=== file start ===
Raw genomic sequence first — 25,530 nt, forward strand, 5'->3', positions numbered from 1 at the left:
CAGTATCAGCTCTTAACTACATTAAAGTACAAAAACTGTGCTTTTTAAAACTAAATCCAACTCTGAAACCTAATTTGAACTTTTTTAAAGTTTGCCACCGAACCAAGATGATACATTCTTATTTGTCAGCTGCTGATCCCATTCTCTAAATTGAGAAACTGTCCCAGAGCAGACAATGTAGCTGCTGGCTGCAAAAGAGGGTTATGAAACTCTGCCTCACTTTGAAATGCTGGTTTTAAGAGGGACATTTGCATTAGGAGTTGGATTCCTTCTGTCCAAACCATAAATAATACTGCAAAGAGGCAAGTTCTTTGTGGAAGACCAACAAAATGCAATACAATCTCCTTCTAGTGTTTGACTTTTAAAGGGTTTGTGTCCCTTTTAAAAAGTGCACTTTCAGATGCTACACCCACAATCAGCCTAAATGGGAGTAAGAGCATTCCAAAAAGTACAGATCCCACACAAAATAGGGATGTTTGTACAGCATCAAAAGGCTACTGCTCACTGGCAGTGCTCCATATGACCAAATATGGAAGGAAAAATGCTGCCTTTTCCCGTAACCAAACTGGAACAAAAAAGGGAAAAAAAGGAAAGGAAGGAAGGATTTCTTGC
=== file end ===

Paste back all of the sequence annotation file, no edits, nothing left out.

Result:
Raw genomic sequence first — 25,530 nt, forward strand, 5'->3', positions numbered from 1 at the left:
CAGTATCAGCTCTTAACTACATTAAAGTACAAAAACTGTGCTTTTTAAAACTAAATCCAACTCTGAAACCTAATTTGAACTTTTTTAAAGTTTGCCACCGAACCAAGATGATACATTCTTATTTGTCAGCTGCTGATCCCATTCTCTAAATTGAGAAACTGTCCCAGAGCAGACAATGTAGCTGCTGGCTGCAAAAGAGGGTTATGAAACTCTGCCTCACTTTGAAATGCTGGTTTTAAGAGGGACATTTGCATTAGGAGTTGGATTCCTTCTGTCCAAACCATAAATAATACTGCAAAGAGGCAAGTTCTTTGTGGAAGACCAACAAAATGCAATACAATCTCCTTCTAGTGTTTGACTTTTAAAGGGTTTGTGTCCCTTTTAAAAAGTGCACTTTCAGATGCTACACCCACAATCAGCCTAAATGGGAGTAAGAGCATTCCAAAAAGTACAGATCCCACACAAAATAGGGATGTTTGTACAGCATCAAAAGGCTACTGCTCACTGGCAGTGCTCCATATGACCAAATATGGAAGGAAAAATGCTGCCTTTTCCCGTAACCAAACTGGAACAAAAAAGGGAAAAAAAGGAAAGGAAGGAAGGATTTCTTGC